Consumer prices rose at a slower pace last month brought about by softer costs of transportation as well as food and beverages, the Philippine Statistics Authority (PSA) announced on Tuesday, Oct. 5.


The country’s headline inflation eased to 4.8 percent in September from 4.9 percent in the previous month, but the latest figure is significantly faster compared with the 2.3 percent rise in the same month last year.

The September inflation was also at the low-end of the Bangko Sentral ng Pilipinas’ forecast of between 4.8 percent and 5.6 percent for the month.

Despite last month’s slowdown, inflation averaged 4.5 percent for the first nine months of 2021, well above the Duterte administration’s official target of between two percent to four percent for the whole year.

National Statistician Claire Dennis S. Mapa said the slightly slower inflation in September was driven by transport cost which registered a 5.2 percent increase, contributing to 55.8 percent of the overall rise in consumer prices.

In August, transport inflation was seen at 7.2 percent.

Mapa added that food and non-alcoholic beverages also helped in softening last month’s price adjustments after registering a much slower 6.2 percent up tick, cornering a 39.9 percent share in inflation movement.

Food price increases slowed to 6.5 percent last month from 6.9 percent in August. Rice inflation recorded zero growth, while fish decelerated to 10.2 percent from 12.4 percent.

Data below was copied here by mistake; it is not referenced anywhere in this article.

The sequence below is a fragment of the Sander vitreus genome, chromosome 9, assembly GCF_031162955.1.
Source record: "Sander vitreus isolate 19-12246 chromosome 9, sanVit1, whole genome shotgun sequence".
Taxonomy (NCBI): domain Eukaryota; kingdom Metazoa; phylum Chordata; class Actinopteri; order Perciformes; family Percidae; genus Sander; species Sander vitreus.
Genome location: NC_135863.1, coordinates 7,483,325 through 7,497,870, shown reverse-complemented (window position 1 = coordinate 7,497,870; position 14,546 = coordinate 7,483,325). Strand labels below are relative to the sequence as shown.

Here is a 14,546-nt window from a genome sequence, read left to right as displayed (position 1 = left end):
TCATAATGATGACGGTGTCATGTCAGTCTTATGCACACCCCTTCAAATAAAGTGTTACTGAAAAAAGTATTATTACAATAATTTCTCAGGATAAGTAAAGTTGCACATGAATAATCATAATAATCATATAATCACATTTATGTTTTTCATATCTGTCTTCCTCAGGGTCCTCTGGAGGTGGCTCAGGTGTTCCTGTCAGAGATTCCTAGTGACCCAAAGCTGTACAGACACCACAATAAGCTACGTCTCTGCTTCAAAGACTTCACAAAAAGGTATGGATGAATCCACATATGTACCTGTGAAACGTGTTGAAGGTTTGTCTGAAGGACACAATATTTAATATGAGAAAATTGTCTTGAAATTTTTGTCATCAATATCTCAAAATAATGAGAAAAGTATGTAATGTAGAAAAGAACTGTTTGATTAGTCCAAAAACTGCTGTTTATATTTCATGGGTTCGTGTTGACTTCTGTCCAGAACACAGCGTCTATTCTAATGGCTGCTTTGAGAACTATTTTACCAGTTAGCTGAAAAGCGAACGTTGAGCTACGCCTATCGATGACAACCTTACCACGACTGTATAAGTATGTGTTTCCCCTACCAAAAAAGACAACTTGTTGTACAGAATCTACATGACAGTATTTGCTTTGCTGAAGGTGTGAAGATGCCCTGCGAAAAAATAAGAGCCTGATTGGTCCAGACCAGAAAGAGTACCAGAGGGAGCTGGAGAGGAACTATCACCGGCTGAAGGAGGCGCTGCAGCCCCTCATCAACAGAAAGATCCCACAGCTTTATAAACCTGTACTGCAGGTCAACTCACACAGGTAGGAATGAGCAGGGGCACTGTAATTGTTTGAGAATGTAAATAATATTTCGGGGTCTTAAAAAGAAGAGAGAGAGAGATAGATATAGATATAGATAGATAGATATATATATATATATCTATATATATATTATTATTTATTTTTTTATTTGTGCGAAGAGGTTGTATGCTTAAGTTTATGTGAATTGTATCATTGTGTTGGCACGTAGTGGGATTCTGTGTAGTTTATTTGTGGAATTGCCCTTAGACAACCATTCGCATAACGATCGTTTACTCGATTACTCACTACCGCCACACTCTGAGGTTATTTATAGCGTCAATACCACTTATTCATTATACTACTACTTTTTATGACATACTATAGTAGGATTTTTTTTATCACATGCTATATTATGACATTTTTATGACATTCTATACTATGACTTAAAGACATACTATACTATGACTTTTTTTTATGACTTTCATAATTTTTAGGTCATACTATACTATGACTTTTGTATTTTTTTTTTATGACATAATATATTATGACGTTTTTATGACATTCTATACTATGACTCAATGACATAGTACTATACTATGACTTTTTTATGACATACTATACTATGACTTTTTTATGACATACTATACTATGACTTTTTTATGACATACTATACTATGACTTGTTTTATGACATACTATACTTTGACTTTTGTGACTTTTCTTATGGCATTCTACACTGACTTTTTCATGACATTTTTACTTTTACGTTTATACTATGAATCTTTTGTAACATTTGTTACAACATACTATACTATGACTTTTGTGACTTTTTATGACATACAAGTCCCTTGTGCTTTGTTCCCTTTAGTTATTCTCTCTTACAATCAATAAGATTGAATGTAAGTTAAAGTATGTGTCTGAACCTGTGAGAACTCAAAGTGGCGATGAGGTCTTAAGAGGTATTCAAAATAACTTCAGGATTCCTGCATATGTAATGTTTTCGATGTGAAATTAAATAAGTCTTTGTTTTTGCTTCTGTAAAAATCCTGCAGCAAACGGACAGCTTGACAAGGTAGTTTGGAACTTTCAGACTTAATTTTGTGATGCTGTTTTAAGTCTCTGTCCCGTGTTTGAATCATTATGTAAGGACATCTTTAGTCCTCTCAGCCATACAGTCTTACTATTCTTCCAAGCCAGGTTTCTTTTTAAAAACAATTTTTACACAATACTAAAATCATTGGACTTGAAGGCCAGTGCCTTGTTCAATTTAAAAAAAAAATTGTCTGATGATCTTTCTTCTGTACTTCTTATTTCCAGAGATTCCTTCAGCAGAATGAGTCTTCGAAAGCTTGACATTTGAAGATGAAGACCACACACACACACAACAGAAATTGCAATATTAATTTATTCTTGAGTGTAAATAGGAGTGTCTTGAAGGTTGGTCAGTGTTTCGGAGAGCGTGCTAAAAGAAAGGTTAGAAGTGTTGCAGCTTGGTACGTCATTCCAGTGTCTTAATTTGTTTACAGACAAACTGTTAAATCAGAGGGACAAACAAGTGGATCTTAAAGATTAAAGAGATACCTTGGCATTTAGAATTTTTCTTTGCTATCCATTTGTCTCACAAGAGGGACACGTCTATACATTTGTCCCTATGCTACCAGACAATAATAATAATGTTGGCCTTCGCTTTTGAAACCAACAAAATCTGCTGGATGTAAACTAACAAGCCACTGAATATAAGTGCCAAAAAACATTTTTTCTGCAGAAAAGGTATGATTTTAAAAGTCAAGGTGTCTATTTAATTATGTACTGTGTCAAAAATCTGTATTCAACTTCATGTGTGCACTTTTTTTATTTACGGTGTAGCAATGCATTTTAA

Moreover, meat inflation weakened to 15.6 percent from 16.4 percent, as pork went down to 36.4 percent from 39 percent.

Socioeconomic Planning Secretary Karl Kendrick T. Chua said the slower meat inflation is attributed to executive orders 133, and 134 which reduced pork import tariff and increased pork imports allocation.

“The government is continuously accelerating and calibrating its implementation so we can further lower pork prices towards their pre-African Swine Fever (ASF) level,” Chua said.

The government adopted EOs 133 and 134 last May to help increase the supply of pork in the country amid its shortage due to ASF. The interventions increased the minimum access volume (MAV) for imported pork, and imposed a temporary reduction of pork tariffs, respectively.

To expedite the utilization of the additional MAV, Chua recommended to reduce restrictions in the MAV plus so that imported pork can be sold in more areas and to unload more pork stocks in cold storages to the markets.

The average stocks of frozen pork in the first three-weeks of September increased to 79,042 metric tons from 73,159 metric tons in August.

The timely release of pork stocks will help address the supply gap and bring down pork prices, Chua said.

On the other hand, to help augment the fish supply in the coming closed fishing season, the Department of Agriculture issued a Certificate of Necessity to Import (CNI) with a maximum importable volume of 60,000 metric tons of small pelagic fish such as galunggong, mackerel, and bonito for wet markets.

The government will proactively monitor the supply and demand of fish and immediately issue supplemental CNIs as necessary, Chua said.

“To cover the expected supply gap during the upcoming closed fishing season, the government will temporarily allow more imports in the fourth quarter of 2021 and the first quarter of 2022,” Chua said.

“The government will continue to proactively monitor the supply and demand of these commodities to ensure access to affordable food amid the pandemic,” he added.

Source: Manila Bulletin (